More from the untitled WiP that I’ve been posting from.
This follows from last week’s snippet.
She was running as she reached the foot of the hill, Veren easily pacing her. Confidently she moved through the streets and alleys, the route imprinted on her mind, barely noticing the ragged figures that ran into deeper shadows, fleeing in fear.
At the entrance to a dead end alley she pulled up sharply and got her first look at the source of her Calling. He – at least she thought it was a he – was a Mutant, an Ogre. His skin was a combination of green and blue-grey and his body held the promise of being powerful, but he was far too thin. He was wearing a long skirt and a blouse, obviously scavenged from a refuse pile. They were torn and dirty, and hung awkwardly from his gaunt frame.
At the moment he was cowering in a corner next to a tumbled down wall, waving his arms and half-sobbing, half-shouting for something to go away.
Kestra glanced at Veren, wondering if he could see the attackers. They looked like crows, but with scales instead of feathers, and their talons dripped what she could only assume was some sort of poison.
Veren frowned. He hadn’t known the Temple had grown strong enough to summon creatures like these, but what else could they be?
He started to draw his sword, but Kestra stayed his hand. “I’m not sure your weapon will be effective against those.”
“Only one way to find out.” He started forward and she sighed and stayed with him.
One of the creatures turned and dove at them, focusing primarily on Kestra, and Veren’s sword flashed and sliced it in two, each half instantly forming a new whole. He swore as the two of them dove at Kestra again, but she ducked through the flock attacking the boy and placed herself between them. One dove at her and she swung her staff, connecting solidly and sending it tumbling to the ground, stunned.
An overly long blurb:
Magic had reasserted itself. Banished for millennia, it could no longer be contained and erupted, bursting forth with a surge of power that had never been known before, and which, mercifully, has not been repeated since.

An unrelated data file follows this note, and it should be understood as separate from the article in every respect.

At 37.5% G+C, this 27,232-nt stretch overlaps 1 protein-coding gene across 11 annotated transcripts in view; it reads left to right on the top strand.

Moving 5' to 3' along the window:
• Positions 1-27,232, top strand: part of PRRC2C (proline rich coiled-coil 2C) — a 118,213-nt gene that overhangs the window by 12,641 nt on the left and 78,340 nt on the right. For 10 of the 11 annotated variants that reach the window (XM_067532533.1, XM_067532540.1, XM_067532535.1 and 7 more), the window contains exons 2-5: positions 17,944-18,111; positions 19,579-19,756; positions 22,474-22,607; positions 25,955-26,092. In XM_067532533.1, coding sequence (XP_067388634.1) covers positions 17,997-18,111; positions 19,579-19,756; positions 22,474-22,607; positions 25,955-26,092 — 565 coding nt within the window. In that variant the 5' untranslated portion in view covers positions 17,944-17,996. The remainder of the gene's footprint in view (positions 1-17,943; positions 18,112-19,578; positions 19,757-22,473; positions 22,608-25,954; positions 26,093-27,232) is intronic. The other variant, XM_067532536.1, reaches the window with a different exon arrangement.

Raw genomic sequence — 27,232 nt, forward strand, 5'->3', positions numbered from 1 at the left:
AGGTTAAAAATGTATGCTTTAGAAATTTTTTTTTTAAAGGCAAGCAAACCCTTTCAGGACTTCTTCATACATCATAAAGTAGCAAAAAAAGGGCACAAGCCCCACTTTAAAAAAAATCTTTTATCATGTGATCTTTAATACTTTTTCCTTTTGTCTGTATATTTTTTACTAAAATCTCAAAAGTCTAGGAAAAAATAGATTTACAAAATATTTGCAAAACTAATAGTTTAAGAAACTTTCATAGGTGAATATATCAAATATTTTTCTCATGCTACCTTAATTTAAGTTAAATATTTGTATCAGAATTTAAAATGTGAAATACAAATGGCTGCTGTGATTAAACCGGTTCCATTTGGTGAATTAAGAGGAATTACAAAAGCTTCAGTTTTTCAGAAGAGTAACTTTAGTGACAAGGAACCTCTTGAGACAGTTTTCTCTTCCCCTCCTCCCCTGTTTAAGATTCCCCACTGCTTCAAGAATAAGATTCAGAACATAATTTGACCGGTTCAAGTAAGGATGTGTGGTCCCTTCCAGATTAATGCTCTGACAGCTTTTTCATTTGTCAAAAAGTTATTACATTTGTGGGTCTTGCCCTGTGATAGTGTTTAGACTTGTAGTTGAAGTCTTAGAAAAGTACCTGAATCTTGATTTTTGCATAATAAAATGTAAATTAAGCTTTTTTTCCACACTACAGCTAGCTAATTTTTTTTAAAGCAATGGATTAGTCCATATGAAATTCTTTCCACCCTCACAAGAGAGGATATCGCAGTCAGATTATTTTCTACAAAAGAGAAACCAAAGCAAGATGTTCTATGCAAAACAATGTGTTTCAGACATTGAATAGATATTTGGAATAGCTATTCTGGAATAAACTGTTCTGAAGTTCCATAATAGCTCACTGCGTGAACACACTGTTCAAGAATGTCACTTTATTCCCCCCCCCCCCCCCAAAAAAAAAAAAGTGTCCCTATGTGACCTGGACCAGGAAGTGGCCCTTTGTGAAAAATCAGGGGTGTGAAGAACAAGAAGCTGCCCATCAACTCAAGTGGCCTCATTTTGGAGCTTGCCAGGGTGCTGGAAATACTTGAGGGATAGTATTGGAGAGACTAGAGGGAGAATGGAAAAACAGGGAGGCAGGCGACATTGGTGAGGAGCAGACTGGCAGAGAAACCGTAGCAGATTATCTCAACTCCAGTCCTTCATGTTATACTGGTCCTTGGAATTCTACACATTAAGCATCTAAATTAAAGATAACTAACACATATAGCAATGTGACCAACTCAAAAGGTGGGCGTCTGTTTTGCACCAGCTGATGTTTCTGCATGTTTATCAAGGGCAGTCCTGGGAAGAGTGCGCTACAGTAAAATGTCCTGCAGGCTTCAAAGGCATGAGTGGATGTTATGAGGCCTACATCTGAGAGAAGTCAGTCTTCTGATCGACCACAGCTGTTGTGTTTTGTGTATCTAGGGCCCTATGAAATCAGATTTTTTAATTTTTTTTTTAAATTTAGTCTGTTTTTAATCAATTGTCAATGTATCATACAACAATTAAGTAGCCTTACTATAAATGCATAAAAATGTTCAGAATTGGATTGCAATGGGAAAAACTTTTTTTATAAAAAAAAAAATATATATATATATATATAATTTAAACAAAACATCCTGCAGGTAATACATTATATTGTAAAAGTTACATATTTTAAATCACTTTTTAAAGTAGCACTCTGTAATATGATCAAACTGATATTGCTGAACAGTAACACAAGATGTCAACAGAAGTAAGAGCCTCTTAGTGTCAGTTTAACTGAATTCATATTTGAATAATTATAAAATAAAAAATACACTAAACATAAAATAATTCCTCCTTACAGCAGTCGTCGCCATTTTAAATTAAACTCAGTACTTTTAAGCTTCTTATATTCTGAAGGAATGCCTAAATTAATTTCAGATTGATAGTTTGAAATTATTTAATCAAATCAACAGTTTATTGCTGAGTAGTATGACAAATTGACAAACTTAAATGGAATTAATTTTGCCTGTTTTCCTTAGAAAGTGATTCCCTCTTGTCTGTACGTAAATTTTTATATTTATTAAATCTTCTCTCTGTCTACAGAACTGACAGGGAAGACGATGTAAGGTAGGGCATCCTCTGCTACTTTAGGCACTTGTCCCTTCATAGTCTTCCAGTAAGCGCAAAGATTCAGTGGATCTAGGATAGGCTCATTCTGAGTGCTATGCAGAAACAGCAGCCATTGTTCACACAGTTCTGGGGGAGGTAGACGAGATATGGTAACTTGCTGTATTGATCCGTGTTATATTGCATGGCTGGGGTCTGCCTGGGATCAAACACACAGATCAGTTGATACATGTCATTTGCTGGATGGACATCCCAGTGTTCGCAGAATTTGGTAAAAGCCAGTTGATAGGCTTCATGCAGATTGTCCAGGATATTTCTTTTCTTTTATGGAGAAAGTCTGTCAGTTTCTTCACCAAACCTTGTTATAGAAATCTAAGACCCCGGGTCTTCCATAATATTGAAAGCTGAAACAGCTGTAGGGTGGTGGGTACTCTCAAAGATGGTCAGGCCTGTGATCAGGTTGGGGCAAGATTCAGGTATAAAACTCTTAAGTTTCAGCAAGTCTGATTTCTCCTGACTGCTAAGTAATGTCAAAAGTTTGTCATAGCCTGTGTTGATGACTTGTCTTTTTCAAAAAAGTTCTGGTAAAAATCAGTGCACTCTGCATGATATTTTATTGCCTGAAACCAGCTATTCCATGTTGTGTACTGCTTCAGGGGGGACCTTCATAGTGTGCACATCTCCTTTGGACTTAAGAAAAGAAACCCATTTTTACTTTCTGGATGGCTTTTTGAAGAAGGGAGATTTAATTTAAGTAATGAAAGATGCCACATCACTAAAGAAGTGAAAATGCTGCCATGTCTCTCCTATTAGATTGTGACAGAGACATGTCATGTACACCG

Unfortunately, no one believed in magic anymore, so no one knew what to do with it, not even those most directly affected: not those who had mutated overnight into creatures of legend, not those born as something other than human, not those who retained human but found themselves touched in other ways, with special powers and abilities.
Almost no one.
There were a few. A few who had held on to dreams and understandings, who believed in the things that others called fantasy. These few took roles as adepts, as teachers and counselors, leading the way into the new age.
There were some, of course, who rejected the changes. They persecuted the Abominations, as they called them, they drove them out of the cities and into the wilds.
And, gradually, a balance was achieved.
Outside the cities, in the wilds, there arose villages, their inhabitants, human and non, living together in peace and harmony with each other and with the natural world that was feared by the city dwellers.
In the cities, Tech ruled. But magic, or, rather, magic power, was not forgotten, nor entirely abandoned, and Temples grew, their priests (who had no power of their own) seeking Power, seeking to harness it for their own ends.
But also in the cities, magic remained.
Humans were still born with special abilities, special senses. They learned not to talk about them, not to reveal that they were “different” – if they did, they were ostracized, driven out away from the general population.
Veren was one such human.
Mutants were still born each year, but in smaller numbers than during the Awakening. Some infants were killed by their parents, and some were hidden away for a few years, abandoned when their differences could no longer be hidden.
Jopie was one such child.
And in the wilds, humans and mutants continued to live in harmony, and to practice magic. But occasionally one would be born with a wild talent, something strong and different than what was normal for their village. They felt isolated, because there was no one to help them understand their gift. Some were driven mad by the visions they saw, others went in search of help when the visions became too much to handle.
Kestra was one such person.
(Yeah, I know it’s too long. But the book is a long way from being finished so I have lots of time to work on it.)
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